A record breaking 44 people attended TTL’s Tuesday talk this week. Plastic is hot news at the moment!
After an introduction to the topic giving a global overview and a description of what happens to our recycling waste, the attendees gathered into groups to explore the issues of: Reduce, Re-use / Repurpose, Recycle and Influencing.

 

The ideas which came up were many and varied, some useful, others amusing! Well. you can’t be serious all the time!

Here are some of them:
  • REDUCE:  in the home, use glass for containers and wood for things such as chopping boards and stirring spoons;  instead of clingfilm use plates and saucers to cover bowls in the fridge or beeswax cloths available on-line or a self sealing lid from Zealcook.com; when shopping choose loose fruit and veg where possible and buy glass bottles of liquids instead of plastic ones.( e.g. fizzy water, cooking oil)
  • REUSE: many uses for the empty lemonade bottle, from reuse as a water bottle or freezing your crop of apple juice, to using in the garden as a bird scarer, a waterer, a plastic plant collar or a bird seed scoop. Similarly, gardeners found uses for the plastic punnets too, as seed trays.Some multi sectioned trays would make good paint palletes, or to store store small items separately in drawers. The plastic straws could find a new life in craft work or annoy the adults as pea/lentil shooters! Or even make percussion instruments.
  • RECYCLE:  this group had a bagful of plastic junk to sort into the relevant purple or grey bin. Some puzzles here! John was on hand to provide a leaflet from  North Herts. District Council and some good advice–if in doubt, throw it out (purple bin). Best not to contaminate a load for recycling. Basically, it’s the shape that matters rather than the plastic ID number–containers are OK.
  • INFLUENCING: this group raised some interesting ideas which we could investigate and take forward, either individually or in a working party.
  1. Social media–share your ideas and discoveries of alternatives to plastic products. Join the facebook group ‘plasticfreefantastic’
  2. When shopping, leave excess packaging in the shop and tell them why you are doing it
  3. Always ask for paper bags if you need them and refuse plastic ones–take your own with you.
  4. Develop a TTL ‘good practice’ sticker for shops, takeaways and cafes who are making an effort?
  5. Encourage local coffee bars to have a loyalty scheme or offer a reduction to customers who take their own cups (some places in London already offer 50p off a coffee if you bring your own cup)
  6. Encourage local businesses and cafes to advertise when they are making an effort–apparently the cafe in the Lister Hospital uses biodegradeable take-away packaging–who knew?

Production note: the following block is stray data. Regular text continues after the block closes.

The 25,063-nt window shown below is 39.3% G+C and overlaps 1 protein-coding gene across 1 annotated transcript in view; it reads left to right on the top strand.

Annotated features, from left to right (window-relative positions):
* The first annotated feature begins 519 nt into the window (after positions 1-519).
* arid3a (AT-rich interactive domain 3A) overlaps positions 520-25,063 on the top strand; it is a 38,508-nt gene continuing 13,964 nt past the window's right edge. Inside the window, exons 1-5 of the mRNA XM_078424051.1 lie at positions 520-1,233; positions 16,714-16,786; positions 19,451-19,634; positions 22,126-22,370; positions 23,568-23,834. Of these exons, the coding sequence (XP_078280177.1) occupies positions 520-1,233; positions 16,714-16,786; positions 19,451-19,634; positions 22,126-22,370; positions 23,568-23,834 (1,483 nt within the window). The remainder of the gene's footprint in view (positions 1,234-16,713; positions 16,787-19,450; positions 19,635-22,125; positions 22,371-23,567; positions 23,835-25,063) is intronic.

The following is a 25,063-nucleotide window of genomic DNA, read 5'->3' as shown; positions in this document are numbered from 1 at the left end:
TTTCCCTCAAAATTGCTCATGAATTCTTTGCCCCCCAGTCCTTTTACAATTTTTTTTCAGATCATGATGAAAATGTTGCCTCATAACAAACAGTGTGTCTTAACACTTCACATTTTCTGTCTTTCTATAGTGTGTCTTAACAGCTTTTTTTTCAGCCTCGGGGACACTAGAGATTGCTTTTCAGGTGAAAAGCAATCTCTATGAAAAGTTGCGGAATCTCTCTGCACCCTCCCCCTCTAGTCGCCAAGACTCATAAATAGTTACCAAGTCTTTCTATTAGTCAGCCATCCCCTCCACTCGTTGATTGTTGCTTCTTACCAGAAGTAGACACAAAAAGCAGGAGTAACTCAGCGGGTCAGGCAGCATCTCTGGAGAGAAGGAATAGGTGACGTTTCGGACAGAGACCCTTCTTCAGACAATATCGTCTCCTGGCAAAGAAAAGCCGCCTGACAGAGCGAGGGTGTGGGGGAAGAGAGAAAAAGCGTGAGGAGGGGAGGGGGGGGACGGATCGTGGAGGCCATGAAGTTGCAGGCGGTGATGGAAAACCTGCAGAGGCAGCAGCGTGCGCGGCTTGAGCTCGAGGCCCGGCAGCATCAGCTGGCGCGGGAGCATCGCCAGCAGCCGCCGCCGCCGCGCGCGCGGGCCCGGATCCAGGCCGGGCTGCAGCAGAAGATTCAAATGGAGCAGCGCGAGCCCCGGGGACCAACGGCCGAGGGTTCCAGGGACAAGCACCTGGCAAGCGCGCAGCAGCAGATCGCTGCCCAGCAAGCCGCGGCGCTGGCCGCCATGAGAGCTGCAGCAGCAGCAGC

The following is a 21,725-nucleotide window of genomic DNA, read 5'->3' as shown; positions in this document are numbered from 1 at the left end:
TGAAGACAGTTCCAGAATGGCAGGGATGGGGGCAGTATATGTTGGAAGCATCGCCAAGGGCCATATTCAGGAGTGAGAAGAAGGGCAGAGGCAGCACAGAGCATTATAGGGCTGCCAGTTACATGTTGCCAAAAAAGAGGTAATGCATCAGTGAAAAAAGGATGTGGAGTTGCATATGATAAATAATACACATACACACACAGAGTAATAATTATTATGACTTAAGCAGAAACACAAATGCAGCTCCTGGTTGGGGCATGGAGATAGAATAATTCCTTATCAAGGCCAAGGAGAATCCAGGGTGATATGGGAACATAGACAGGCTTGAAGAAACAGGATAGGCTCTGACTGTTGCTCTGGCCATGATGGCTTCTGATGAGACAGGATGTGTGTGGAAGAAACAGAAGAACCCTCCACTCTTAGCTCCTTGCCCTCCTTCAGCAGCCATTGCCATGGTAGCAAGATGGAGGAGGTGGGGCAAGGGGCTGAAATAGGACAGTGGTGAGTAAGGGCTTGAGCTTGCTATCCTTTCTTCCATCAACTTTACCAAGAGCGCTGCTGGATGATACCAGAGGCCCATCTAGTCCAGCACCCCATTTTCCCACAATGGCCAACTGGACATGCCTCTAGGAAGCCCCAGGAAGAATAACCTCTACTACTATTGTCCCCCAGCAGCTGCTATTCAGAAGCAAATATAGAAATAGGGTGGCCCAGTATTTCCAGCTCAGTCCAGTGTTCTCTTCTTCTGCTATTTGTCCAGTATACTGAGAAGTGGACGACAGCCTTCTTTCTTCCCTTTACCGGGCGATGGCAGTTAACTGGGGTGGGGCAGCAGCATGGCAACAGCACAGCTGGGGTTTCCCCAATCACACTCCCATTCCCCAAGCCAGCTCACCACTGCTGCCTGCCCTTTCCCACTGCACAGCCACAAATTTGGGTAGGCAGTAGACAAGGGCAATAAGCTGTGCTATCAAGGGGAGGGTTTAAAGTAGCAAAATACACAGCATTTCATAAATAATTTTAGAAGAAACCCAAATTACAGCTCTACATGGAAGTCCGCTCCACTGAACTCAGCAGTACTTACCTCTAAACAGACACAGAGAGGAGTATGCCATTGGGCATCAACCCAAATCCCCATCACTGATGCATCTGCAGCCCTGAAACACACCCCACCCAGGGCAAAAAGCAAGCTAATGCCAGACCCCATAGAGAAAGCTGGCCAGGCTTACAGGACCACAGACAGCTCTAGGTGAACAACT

7. Leave ‘calling cards’ in cafes etc with helpful information to get them thinking e.g. resouces page of ‘www.thelastplasticstraw.org
  8. Write to your MP to ask for standardisation of plastic packaging to aid national recycling – or eliminate it altogether.

 

Useful websites:
An “A to Z” directory of what you can recycle, c/o WasteAware: www.facebook.com/wasteawarepartnership
 Do get in touch with us if you have any other ideas or want to share your plastic-free experiences.

Comments

FANTASTIC PLASTIC? — 2 Comments

  1. Does anyone have a suggestion for non plastic alternatives for toothbrushes and washing up sponges? Neither are recyclable as I understand (but I’m happy to be put straight if this is not true!) Also I think there is an issue with food wrapping in supermarkets, in that wrapped veg, eg broccoli, often keeps for much longer than unwrapped broccoli. so – plastic is bad but does the reduction in food waste counteract this? Tricky to weigh up. A change in culture is perhaps necessary, if we all bought our veg the day we were going to eat it, and also walked to the greengrocers (which keeps us healthy – no driving everywhere then spending hours in the gym to get exercise, no polluting the air with petrol fumes and using up a non renewable resource) supporting a local business and not a vast chain shop… need I say more. Supermarkets do seem to be responsible for a lot of our problems: Farming in this country has been badly effected by the change in demographic from supply led to demand led, they grow more than is needed and throw the less than perfect veg away (are we growing too much? Is food too cheap? Is it farm subsides that are to blame?) Destroying the soil in the process! Its all a bit topsy turvey. Supermarkets selling milk for less than it costs to produce! Whats going on there? What would happen if we banned all plastic? Humans are ingenious – we would find a solution!